The difference in broad-spectrum prescribing by race was driven by higher rates of broad-spectrum penicillin (eg, amoxicillin-clavulanate) and broad-spectrum cephalosporin prescribing among nonblack children. There is no evidence that initiating therapy with broader- versus narrower-spectrum antibiotics leads to fewer complications due to OM. Studies show that even without antibiotic therapy, complications of OM are rare.21,22 Conversely, the risk of inducing antibiotic resistance and adverse events such as diarrhea increases with broader-spectrum antibiotic therapy.23 Amoxicillin-clavulanate is recommended when amoxicillin fails or for patients with a history of amoxicillin-resistant infections, whereas broad-spectrum cephalosporins are recommended only as alternative initial therapies for acute OM in patients with penicillin allergy.4 Our study cannot exclude the possibility that the higher percentage of OM visits among nonblack children is related to race-based care patterns for follow-up visits or racial differences in the prevalence of medication allergies. Our analysis is based on visits, and we were unable to determine whether visits are initial or follow-up visits. However, a related study, which also found that black children with OM were more likely to receive narrow-spectrum antibiotics, excluded patients who had received an antibiotic prescription in the last 3 months and those with medication allergies.5 It is likely that similar drivers of broad-spectrum antibiotic use in OM are at work in both studies.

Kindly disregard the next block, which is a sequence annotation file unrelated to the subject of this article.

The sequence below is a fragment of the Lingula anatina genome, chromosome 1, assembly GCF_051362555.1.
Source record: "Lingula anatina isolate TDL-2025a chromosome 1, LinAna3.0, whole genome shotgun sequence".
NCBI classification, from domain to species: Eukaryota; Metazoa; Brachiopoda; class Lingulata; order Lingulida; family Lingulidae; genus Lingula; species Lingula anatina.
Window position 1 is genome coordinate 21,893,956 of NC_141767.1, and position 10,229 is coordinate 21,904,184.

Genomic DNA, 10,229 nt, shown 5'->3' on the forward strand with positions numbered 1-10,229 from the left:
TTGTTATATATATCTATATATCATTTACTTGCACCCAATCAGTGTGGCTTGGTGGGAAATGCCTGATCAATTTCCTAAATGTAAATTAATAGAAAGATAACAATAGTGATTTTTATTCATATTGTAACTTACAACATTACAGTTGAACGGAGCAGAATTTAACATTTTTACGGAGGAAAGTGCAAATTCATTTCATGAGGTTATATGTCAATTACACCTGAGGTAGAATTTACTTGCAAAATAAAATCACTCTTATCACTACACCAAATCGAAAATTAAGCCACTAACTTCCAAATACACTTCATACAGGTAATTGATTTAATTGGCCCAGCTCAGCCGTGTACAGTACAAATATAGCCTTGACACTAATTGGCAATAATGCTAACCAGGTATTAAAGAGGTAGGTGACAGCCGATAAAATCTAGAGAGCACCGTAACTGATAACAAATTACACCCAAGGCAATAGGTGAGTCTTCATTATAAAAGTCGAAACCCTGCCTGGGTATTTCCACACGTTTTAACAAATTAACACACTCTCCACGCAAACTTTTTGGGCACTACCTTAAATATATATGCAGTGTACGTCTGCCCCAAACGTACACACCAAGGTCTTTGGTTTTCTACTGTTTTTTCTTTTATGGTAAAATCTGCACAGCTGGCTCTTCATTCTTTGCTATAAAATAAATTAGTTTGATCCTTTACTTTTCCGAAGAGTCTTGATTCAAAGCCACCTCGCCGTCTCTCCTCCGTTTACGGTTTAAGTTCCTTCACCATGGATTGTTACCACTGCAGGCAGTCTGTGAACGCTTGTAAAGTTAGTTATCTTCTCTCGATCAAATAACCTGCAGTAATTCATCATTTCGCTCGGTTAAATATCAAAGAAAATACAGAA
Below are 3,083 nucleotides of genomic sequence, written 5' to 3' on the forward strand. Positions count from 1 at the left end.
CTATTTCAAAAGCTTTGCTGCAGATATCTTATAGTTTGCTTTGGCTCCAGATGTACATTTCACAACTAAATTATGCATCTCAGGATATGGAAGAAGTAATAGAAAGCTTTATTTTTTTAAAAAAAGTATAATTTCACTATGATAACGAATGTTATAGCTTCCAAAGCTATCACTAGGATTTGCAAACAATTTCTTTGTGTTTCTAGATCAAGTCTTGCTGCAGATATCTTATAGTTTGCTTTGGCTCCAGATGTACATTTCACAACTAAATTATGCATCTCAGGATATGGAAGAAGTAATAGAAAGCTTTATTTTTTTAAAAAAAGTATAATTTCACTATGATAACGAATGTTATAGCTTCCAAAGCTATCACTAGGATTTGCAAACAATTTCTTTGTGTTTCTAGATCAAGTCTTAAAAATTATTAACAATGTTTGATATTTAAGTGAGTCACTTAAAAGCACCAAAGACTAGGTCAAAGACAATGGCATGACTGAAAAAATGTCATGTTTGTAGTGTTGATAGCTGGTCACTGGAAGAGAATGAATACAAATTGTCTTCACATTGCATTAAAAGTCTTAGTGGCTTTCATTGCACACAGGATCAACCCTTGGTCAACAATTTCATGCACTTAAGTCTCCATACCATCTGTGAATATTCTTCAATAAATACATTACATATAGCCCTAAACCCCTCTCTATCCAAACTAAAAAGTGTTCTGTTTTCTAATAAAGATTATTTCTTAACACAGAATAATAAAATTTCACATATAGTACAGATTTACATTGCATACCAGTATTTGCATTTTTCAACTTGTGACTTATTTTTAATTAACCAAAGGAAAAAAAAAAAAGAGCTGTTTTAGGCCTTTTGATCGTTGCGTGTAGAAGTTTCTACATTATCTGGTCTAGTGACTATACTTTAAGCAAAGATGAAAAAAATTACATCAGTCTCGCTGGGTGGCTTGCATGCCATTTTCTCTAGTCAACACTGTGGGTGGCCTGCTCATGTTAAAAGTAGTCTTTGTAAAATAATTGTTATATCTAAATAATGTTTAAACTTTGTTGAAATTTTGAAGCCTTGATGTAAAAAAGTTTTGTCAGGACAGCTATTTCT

In our study, black children sought care for respiratory conditions at a rate that was not different from that of children of other races. However, the percentage of visits resulting in an OM diagnosis was 30% lower in black than nonblack children. Visit rates for OM were significantly lower among black versus nonblack children 5 to 14 years of age and trended lower among black children ≤14 years of age and 0 to 4 years of age. The difference between these results may reflect limited statistical power in our study when we examined visit rates of OM by race. Although we cannot exclude the possibility that differences in OM diagnosis are due to racial differences in care seeking, this does not appear to be the case because there were no racial differences in care seeking for respiratory conditions overall. These results may indicate racial differences in the diagnosis of OM.